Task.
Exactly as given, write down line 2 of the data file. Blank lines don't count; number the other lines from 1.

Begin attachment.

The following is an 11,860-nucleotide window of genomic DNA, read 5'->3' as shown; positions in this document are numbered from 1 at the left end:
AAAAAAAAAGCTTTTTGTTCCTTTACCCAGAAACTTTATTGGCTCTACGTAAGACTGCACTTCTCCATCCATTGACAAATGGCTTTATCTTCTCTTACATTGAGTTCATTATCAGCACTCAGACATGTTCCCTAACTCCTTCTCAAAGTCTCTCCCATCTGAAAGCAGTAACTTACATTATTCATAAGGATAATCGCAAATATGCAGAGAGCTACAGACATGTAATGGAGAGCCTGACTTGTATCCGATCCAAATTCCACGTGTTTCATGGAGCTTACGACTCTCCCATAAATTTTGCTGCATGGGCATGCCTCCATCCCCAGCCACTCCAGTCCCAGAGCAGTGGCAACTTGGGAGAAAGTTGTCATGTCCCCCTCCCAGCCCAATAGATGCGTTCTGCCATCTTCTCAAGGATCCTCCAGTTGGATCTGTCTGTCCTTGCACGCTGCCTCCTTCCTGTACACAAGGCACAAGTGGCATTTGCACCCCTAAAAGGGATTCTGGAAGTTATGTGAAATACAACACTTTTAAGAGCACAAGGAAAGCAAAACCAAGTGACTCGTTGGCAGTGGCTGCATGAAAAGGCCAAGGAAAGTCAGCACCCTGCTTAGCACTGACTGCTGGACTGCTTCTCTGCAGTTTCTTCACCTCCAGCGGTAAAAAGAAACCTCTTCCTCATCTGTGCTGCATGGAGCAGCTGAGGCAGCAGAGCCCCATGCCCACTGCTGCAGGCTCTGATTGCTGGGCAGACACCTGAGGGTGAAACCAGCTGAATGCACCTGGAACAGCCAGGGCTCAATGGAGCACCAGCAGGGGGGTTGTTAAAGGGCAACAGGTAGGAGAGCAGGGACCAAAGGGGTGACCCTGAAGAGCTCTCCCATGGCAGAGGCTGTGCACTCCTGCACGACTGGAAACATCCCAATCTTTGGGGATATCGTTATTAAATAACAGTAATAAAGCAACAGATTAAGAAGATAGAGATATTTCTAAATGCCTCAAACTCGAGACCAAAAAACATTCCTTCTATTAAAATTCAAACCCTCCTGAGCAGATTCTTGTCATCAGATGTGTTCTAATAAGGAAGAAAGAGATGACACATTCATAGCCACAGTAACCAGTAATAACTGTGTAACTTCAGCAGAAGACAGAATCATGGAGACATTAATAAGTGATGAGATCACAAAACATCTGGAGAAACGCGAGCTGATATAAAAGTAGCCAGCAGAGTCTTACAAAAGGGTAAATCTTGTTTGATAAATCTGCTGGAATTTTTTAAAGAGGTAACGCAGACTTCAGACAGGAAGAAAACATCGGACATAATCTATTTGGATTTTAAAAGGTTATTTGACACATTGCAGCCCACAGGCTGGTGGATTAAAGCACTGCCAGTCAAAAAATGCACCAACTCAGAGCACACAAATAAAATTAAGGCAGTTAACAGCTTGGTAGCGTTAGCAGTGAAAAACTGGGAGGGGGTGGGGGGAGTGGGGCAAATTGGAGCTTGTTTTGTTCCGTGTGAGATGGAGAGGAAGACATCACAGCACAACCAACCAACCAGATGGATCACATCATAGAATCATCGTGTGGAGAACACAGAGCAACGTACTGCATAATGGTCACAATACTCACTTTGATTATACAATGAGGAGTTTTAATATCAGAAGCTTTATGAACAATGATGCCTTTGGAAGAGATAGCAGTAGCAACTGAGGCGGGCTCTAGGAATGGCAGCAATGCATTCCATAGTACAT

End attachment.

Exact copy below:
AAAAAAAAAGCTTTTTGTTCCTTTACCCAGAAACTTTATTGGCTCTACGTAAGACTGCACTTCTCCATCCATTGACAAATGGCTTTATCTTCTCTTACATTGAGTTCATTATCAGCACTCAGACATGTTCCCTAACTCCTTCTCAAAGTCTCTCCCATCTGAAAGCAGTAACTTACATTATTCATAAGGATAATCGCAAATATGCAGAGAGCTACAGACATGTAATGGAGAGCCTGACTTGTATCCGATCCAAATTCCACGTGTTTCATGGAGCTTACGACTCTCCCATAAATTTTGCTGCATGGGCATGCCTCCATCCCCAGCCACTCCAGTCCCAGAGCAGTGGCAACTTGGGAGAAAGTTGTCATGTCCCCCTCCCAGCCCAATAGATGCGTTCTGCCATCTTCTCAAGGATCCTCCAGTTGGATCTGTCTGTCCTTGCACGCTGCCTCCTTCCTGTACACAAGGCACAAGTGGCATTTGCACCCCTAAAAGGGATTCTGGAAGTTATGTGAAATACAACACTTTTAAGAGCACAAGGAAAGCAAAACCAAGTGACTCGTTGGCAGTGGCTGCATGAAAAGGCCAAGGAAAGTCAGCACCCTGCTTAGCACTGACTGCTGGACTGCTTCTCTGCAGTTTCTTCACCTCCAGCGGTAAAAAGAAACCTCTTCCTCATCTGTGCTGCATGGAGCAGCTGAGGCAGCAGAGCCCCATGCCCACTGCTGCAGGCTCTGATTGCTGGGCAGACACCTGAGGGTGAAACCAGCTGAATGCACCTGGAACAGCCAGGGCTCAATGGAGCACCAGCAGGGGGGTTGTTAAAGGGCAACAGGTAGGAGAGCAGGGACCAAAGGGGTGACCCTGAAGAGCTCTCCCATGGCAGAGGCTGTGCACTCCTGCACGACTGGAAACATCCCAATCTTTGGGGATATCGTTATTAAATAACAGTAATAAAGCAACAGATTAAGAAGATAGAGATATTTCTAAATGCCTCAAACTCGAGACCAAAAAACATTCCTTCTATTAAAATTCAAACCCTCCTGAGCAGATTCTTGTCATCAGATGTGTTCTAATAAGGAAGAAAGAGATGACACATTCATAGCCACAGTAACCAGTAATAACTGTGTAACTTCAGCAGAAGACAGAATCATGGAGACATTAATAAGTGATGAGATCACAAAACATCTGGAGAAACGCGAGCTGATATAAAAGTAGCCAGCAGAGTCTTACAAAAGGGTAAATCTTGTTTGATAAATCTGCTGGAATTTTTTAAAGAGGTAACGCAGACTTCAGACAGGAAGAAAACATCGGACATAATCTATTTGGATTTTAAAAGGTTATTTGACACATTGCAGCCCACAGGCTGGTGGATTAAAGCACTGCCAGTCAAAAAATGCACCAACTCAGAGCACACAAATAAAATTAAGGCAGTTAACAGCTTGGTAGCGTTAGCAGTGAAAAACTGGGAGGGGGTGGGGGGAGTGGGGCAAATTGGAGCTTGTTTTGTTCCGTGTGAGATGGAGAGGAAGACATCACAGCACAACCAACCAACCAGATGGATCACATCATAGAATCATCGTGTGGAGAACACAGAGCAACGTACTGCATAATGGTCACAATACTCACTTTGATTATACAATGAGGAGTTTTAATATCAGAAGCTTTATGAACAATGATGCCTTTGGAAGAGATAGCAGTAGCAACTGAGGCGGGCTCTAGGAATGGCAGCAATGCATTCCATAGTACAT